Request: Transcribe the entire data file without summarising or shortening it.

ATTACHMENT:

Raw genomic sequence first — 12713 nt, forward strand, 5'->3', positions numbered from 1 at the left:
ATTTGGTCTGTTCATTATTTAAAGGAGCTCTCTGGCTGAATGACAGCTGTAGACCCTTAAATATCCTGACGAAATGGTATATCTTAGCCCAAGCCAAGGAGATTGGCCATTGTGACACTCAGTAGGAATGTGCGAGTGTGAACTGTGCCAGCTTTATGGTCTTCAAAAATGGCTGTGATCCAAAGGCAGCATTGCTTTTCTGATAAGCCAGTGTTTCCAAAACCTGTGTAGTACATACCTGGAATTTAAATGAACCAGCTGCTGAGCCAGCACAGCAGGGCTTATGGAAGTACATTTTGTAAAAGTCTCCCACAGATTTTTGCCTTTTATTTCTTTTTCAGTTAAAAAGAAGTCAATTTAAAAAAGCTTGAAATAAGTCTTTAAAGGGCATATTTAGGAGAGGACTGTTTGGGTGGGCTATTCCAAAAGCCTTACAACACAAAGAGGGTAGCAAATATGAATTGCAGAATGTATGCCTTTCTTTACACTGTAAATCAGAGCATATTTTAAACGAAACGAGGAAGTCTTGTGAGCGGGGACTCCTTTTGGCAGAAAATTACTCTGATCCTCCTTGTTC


Raw genomic sequence first — 12713 nt, forward strand, 5'->3', positions numbered from 1 at the left:
ATTTGGTCTGTTCATTATTTAAAGGAGCTCTCTGGCTGAATGACAGCTGTAGACCCTTAAATATCCTGACGAAATGGTATATCTTAGCCCAAGCCAAGGAGATTGGCCATTGTGACACTCAGTAGGAATGTGCGAGTGTGAACTGTGCCAGCTTTATGGTCTTCAAAAATGGCTGTGATCCAAAGGCAGCATTGCTTTTCTGATAAGCCAGTGTTTCCAAAACCTGTGTAGTACATACCTGGAATTTAAATGAACCAGCTGCTGAGCCAGCACAGCAGGGCTTATGGAAGTACATTTTGTAAAAGTCTCCCACAGATTTTTGCCTTTTATTTCTTTTTCAGTTAAAAAGAAGTCAATTTAAAAAAGCTTGAAATAAGTCTTTAAAGGGCATATTTAGGAGAGGACTGTTTGGGTGGGCTATTCCAAAAGCCTTACAACACAAAGAGGGTAGCAAATATGAATTGCAGAATGTATGCCTTTCTTTACACTGTAAATCAGAGCATATTTTAAACGAAACGAGGAAGTCTTGTGAGCGGGGACTCCTTTTGGCAGAAAATTACTCTGATCCTCCTTGTTC